01 - The Editor
The first step on your journey is to download and install Unity. While you could just head to Unity.com and grab the latest and greatest version of Unity, I would suggest getting the Unity Hub. The Unity Hub will help you manage your projects and the versions of Unity you have installed on your machine. As you dive deeper and deeper into Unity, the day will come, where you hear of an additional feature and you want to explore it. Then you can install any additional version through Unity Hub and easily get rid of older ones. It will also remember in which version you opened a project. But just grabbing the current version is just fine. If you go for the latter, choose an “LTS” version, like 2019.4. LTS is short for longtime support and these are the most stable. As a beginner you don’t want to concern yourself unnecessarily with bugs.
I will assume you will download and install Unity Hub yourself. So let’s look at managing Unity Versions and Projects with Unity Hub. On the “Installs” tab, Unity Hub will tell you you don’t have a version of Unity installed. Thus click on the “Add” Button in the upper right corner.
In the next menu, you can just go with the version Unity Hub suggests, which will be the latest stable release. On the following one you can make some choices. Unity offers support to export to multiple platforms, but if you don’t want to code for e.g. Facebook, you need not waste space for their Source Development Kit(SDK). But you should check the checkbox with “Microsoft Visual Studio Community”. This will be our Code Editor. Click Next and let Unity do its thing.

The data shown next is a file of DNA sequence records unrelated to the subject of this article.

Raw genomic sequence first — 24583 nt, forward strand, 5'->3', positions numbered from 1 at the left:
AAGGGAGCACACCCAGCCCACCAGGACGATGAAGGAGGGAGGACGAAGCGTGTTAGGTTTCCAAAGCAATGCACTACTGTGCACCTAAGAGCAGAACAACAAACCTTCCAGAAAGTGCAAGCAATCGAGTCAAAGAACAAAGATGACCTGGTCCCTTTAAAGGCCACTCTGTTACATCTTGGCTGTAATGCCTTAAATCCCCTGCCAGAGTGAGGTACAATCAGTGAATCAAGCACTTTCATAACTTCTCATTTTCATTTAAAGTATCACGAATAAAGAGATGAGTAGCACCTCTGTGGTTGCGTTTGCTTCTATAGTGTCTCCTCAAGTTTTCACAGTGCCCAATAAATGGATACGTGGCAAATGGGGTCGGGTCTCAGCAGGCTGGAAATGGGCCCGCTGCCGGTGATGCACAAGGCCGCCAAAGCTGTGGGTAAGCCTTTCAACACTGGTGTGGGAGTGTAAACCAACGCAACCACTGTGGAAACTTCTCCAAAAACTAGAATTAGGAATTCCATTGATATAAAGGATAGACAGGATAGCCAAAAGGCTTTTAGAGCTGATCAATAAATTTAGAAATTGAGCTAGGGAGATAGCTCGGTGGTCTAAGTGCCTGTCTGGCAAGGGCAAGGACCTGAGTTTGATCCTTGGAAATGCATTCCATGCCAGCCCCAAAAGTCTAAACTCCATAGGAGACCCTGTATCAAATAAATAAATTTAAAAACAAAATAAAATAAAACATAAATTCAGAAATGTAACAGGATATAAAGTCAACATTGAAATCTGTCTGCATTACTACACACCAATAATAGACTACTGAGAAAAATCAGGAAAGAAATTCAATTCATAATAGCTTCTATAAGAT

Under “Projects” Unity Hub will show you all your latest projects. If you don’t have one, just press the “New” Button to create one.
In the next panel, you can set the project name and the location where to store your project. Unity Hub will create a folder with your chosen project name. So no need to create that folder yourself. You will also have to choose a Template. “3D” is the default option. You will also have options for “2D” and - depending on the version you installed - for “Lightweight RP / LWRP” or “High Definition Renderpipeline / HDRP”. Again depending on your version, Lightweight Renderpipeline could also be listed as “Universal Renderpipeline”. Sooner rather than later this will become the default choice. Yet we will go with the classic “3D” version for now. Hit create and Unity will take a while to initialize your new project and start up the Editor.
Once Unity opens up, you will see something like this:
Unitys “default” layout is divided in roughly 4 parts.
The Hierarchy Window shows all the Objects that are present in your scene. Using the black arrows, you can collapse or expand the hierarchy depending on your needs. On the top you will also see a drop-down arrow, because Unity can open multiple scenes at once.